Biochemistry and Genetics alumni from University of Leeds

Ahrani Logan

Why did you choose to come to Leeds to study and what did you enjoy? 

It had one of the best courses for Biological Sciences in the UK and I enjoyed meeting lots of people with similar interests in science. And lectures!

What were the highlights and greatest challenges of the course?

One highlight was the two week section on Neuroscience was stand-out for me. So much so that I chose to do a Masters degree in Neuroscience as a postgrad at the Institute of Psychiatry, King’s College London.

I was not as big a fan of the inorganic and organic chemistry. The practicals and learning the formula were a bit of a challenge!

What have you been doing since finishing your studies?

Since leaving Leeds, I went on to study an MSc in Neuroscience at The Institute of Psychiatry, King’s College London. I then decided that science communication was more my thing. I worked at a children’s science museum called Eureka! in Halifax. It was the first hands-on children’s science museum of it’s kind in Europe, at the time.

I did a stint with local radio and then went on to gain experience at Nickelodeon and The Children’s Channel (TCC). My big break came soon after when the deputy editor for BBC 1’s flagship science show, “Tomorrow’s World” rang me up and asked me to come down from Yorkshire, to London. The rest as they say is history! I went on to work for a number of programmes both science and non-science within the BBC and for all major channels. I am a TV Producer and content creator.

I have now co-founded an ed-tech company in 2015 called Peapodicity. We are a creative tech studio creating STEM and STEAM content for 3 to 10 year olds. We won a nationwide appathon contest run by UCL called the Rosalind Franklin Appathon. There were 68 entries, 6 finalists and we won! The challenge was to develop an app to empower women in STEMM (extra M = Medicine). We pitched a game for children aged 7+ that involves problem solving and critical thinking to raise awareness of female STEMM role models. The app is called AMazing STEMM Trailblazers and will be available to purchase from the app store from late 2016, for the price of a cup of coffee! A website version will be made available to schools as an educational resource. We are currently in talks with STEMNET, for which I am a STEM Ambassador, to integrate the app into their after school STEM Clubs.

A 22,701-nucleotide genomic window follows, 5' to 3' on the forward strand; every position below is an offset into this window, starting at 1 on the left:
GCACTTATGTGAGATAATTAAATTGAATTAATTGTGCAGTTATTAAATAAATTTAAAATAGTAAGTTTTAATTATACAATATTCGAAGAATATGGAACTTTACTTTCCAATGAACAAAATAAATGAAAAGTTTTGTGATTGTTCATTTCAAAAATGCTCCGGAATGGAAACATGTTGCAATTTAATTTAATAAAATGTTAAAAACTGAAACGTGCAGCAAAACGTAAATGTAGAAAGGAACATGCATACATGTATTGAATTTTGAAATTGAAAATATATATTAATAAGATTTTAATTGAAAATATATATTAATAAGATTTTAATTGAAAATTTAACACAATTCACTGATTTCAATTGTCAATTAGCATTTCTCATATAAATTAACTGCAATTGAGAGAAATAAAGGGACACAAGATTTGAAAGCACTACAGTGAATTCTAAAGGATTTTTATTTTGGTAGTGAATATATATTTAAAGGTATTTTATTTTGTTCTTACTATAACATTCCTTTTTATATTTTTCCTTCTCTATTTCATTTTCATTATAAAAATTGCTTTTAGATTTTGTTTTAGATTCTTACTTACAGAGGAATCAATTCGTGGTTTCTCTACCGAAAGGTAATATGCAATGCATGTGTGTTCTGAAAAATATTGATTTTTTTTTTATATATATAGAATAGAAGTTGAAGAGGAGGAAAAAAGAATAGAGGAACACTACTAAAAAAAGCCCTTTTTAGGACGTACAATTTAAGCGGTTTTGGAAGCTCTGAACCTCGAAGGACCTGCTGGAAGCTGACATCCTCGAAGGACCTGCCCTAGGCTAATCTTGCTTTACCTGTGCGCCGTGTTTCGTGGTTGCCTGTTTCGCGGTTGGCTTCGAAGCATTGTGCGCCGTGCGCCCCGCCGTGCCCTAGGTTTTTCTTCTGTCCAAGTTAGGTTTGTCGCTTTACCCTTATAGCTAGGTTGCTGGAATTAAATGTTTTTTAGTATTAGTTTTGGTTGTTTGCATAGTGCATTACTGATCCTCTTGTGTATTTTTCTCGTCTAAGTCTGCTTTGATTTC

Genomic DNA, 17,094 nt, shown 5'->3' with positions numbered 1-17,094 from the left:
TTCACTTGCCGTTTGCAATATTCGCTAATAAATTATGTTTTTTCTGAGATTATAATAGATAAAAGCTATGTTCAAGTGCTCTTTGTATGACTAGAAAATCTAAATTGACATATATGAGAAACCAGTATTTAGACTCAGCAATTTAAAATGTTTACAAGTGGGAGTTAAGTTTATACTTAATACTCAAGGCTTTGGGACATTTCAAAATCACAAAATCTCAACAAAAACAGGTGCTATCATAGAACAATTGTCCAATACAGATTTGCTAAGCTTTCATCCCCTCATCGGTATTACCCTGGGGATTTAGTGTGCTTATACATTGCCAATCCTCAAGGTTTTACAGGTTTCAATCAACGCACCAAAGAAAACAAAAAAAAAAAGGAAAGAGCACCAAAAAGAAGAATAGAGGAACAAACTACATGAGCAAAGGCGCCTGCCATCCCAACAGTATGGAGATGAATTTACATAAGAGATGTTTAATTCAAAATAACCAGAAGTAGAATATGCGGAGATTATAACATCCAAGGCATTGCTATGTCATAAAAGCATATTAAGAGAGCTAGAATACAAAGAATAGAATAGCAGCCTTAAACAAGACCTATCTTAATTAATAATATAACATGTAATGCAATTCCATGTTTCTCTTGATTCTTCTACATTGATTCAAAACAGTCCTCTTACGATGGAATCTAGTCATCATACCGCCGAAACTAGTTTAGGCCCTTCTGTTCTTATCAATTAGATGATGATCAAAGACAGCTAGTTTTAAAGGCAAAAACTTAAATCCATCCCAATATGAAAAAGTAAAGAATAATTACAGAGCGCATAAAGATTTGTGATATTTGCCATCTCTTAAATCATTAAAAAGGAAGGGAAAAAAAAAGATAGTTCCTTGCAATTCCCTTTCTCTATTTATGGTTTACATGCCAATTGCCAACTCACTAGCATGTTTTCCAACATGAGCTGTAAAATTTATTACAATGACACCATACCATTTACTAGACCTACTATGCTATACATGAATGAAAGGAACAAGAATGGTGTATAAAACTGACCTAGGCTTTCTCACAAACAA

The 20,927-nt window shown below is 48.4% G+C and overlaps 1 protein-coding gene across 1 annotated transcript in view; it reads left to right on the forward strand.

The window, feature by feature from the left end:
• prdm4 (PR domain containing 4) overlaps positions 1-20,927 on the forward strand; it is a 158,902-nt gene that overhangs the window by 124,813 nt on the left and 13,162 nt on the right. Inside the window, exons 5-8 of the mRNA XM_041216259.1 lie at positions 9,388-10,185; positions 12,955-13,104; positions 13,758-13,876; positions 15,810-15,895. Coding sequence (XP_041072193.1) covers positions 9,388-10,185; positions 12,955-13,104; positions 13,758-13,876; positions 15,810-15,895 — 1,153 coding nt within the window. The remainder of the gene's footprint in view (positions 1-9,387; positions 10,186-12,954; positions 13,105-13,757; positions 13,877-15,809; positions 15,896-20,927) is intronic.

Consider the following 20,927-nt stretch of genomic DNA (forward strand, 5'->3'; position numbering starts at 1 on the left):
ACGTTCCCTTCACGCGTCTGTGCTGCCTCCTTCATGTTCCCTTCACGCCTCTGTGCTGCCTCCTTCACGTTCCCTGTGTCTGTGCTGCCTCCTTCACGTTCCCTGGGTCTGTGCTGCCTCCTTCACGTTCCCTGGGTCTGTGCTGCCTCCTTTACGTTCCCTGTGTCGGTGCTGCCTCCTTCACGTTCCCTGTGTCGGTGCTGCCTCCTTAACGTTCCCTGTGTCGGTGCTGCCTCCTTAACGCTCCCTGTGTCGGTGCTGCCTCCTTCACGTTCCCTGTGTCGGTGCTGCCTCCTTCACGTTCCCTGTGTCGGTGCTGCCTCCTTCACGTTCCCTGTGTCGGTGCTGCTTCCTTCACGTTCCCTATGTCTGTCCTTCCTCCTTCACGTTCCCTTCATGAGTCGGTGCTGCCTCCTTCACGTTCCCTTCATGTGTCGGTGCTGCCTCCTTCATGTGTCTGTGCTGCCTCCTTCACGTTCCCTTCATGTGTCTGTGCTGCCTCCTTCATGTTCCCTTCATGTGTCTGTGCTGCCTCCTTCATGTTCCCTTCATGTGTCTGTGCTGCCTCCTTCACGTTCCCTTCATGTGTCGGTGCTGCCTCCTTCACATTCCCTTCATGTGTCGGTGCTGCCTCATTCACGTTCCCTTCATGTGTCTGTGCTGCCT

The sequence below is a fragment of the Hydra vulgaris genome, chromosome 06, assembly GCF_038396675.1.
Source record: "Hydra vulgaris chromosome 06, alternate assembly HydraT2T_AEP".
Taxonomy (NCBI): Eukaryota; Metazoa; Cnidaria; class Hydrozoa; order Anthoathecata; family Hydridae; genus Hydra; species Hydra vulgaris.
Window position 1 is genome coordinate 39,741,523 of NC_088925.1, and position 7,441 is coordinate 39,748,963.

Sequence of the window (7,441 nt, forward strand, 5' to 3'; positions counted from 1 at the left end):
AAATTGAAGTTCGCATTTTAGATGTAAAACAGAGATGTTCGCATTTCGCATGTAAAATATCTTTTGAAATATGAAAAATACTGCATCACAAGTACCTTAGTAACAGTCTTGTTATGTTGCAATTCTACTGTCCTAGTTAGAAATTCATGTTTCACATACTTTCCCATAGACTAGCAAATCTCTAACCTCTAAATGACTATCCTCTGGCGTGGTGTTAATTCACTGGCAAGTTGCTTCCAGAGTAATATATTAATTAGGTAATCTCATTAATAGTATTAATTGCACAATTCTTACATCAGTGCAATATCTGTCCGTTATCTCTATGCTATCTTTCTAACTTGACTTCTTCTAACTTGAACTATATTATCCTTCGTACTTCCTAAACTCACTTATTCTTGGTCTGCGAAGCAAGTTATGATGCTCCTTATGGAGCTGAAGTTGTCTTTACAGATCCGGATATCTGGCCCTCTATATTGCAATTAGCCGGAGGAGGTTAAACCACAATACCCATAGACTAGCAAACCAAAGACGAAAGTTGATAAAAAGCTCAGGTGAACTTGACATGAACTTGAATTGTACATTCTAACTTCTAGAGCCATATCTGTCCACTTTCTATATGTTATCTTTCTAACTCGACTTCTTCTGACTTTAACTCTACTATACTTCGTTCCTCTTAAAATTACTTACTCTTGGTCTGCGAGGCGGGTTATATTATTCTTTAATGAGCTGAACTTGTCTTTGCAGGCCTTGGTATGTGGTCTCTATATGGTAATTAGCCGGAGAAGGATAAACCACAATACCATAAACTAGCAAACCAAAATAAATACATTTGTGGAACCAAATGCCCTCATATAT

I feel honoured that I was asked to be a Mentor for the School of Biological Sciences, University of Leeds. And a mentor for King’s College London. I really enjoy mentoring for the University and look forward to continuing in the coming years.

What experiences at Leeds do you think have helped with your career?

Gaining a degree in Biochemistry-Genetics at Leeds has definitely helped shape and steer the course of the work that I embarked upon. I enjoy science and love to communicate it. Having that first hand knowledge and practical experience of being a scientist in a university setting, during the course, has given me the confidence, direct knowledge and passion to communicate science further!

Clearly having a degree in the sciences was hugely beneficial to open a door to the BBC Science department, who seem to value specialised degrees to ensure quality programme output. It is important to be confident in the sciences when speaking with practicing scientists. One, as a point of common interest but two, as a point of understanding. My jobs, and particularly my role now, have been and is very much about translating complex scientific concepts into easily understandable and digestible bite-size chunks. This opens science up to people who have not studied it or are yet to study it (children) and is very important in broadening engagement. After all science is All around us!

What advice would you offer to prospective students considering undertaing a degree at Leeds?

Enjoy it! The time goes surprisingly quickly and it is very much Work Hard, Play Hard!